Kashan University of Medical Sciences
To predict ICU length of stay (LOS) using a multivariable model incorporating clinical, and laboratory, and imaging features in hospitalized COVID-19 patients, thereby stratifying patients and allocating resources accordingly.
In this retrospective cohort study, 139 hospitalized patients (Aged Between 3 To 99) with Rrt-PCR confirmed COVID-19 pneumonia requiring intensive care, who had been discharged or deceased, were enrolled. Demographic, clinical, and laboratory findings of eligible patients were all extracted from electronic medical records and, if needed, through phone calls. Semi-quantitative CT severity score (CTSS) was calculated and assigned to each encoded patient independently and blindly. We used the cox regression model to investigate the prognostic role of Semi-quantitative CTSS, clinical and laboratory features to anticipate ICU-LOS.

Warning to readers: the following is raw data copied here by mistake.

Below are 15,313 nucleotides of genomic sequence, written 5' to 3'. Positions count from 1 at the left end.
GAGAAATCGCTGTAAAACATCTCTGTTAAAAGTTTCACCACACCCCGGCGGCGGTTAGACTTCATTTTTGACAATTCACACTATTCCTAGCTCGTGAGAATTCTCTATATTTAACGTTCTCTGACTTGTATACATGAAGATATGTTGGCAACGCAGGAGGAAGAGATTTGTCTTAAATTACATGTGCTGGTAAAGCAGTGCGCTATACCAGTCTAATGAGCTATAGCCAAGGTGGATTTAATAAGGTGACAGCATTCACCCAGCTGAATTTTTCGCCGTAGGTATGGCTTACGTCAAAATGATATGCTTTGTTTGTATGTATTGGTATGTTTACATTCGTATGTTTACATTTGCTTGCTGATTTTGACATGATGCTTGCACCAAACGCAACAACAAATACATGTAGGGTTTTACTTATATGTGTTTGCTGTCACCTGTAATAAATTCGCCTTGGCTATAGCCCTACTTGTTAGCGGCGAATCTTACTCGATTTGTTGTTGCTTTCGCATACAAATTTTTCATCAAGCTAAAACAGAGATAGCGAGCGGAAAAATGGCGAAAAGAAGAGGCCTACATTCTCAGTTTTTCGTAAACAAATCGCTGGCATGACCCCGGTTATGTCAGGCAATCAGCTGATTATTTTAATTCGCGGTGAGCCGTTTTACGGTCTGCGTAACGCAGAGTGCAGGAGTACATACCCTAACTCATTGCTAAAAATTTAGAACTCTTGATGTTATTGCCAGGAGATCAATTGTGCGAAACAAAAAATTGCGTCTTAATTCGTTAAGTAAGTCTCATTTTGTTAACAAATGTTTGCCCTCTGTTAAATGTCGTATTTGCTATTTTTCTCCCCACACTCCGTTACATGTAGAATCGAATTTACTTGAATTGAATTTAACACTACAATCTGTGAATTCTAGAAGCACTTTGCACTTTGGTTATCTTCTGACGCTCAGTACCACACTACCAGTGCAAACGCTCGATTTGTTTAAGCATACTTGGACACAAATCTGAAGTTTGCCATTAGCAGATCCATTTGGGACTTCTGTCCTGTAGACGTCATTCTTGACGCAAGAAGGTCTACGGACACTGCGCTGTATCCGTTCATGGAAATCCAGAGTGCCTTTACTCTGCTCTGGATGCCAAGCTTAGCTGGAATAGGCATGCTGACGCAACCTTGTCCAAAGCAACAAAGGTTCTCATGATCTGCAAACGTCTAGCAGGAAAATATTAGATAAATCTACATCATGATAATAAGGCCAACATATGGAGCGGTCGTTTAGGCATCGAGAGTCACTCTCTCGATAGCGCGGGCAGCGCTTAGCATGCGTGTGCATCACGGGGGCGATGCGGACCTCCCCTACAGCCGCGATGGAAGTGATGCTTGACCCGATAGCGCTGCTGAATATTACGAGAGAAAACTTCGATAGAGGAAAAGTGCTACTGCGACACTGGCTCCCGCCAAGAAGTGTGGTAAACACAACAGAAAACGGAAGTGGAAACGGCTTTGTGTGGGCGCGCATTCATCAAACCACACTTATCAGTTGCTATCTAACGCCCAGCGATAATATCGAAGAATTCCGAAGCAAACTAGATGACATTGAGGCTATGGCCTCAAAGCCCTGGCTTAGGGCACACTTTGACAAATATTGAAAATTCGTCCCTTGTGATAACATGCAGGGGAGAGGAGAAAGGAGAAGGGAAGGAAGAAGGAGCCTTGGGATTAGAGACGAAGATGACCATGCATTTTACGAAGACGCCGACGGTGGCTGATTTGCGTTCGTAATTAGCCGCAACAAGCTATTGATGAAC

139 patients with Rrt-PCR confirmed COVID-19 pneumonia (including 60 females and 79 males) with a mean age of 58.52 ± 20.58 (ranging from 3 to 99) were included. CTSS was not predictive of ICU-LOS. Additionally, CTSS of more than 11 was predictor of mortality (sensitivity, 60.3%; specificity, 58%; AUC, 0.605; 95% confidence interval, 0.508-0.702; P-Value, 0.034), and CTSS of above 10 was predictor of oxygen therapy dependency (sensitivity, 70.2%; specificity, 68%; AUC, 699 / 0; 95% confidence interval, 0.580-0.818; P-Value, 0.002). CTSS was not significantly associated with respiratory rate and on-admission dyspnea, while it was inversely related to air-room Spo2 on the first day of admission (P <0.0001, R = -0.341).
CTSS is capable of anticipating mortality rate and the chance of undergoing supportive oxygen therapy during ICU hospitalization, while it does not predict ICU-LOS, rate of mechanical ventilation, or corticosteroid therapy.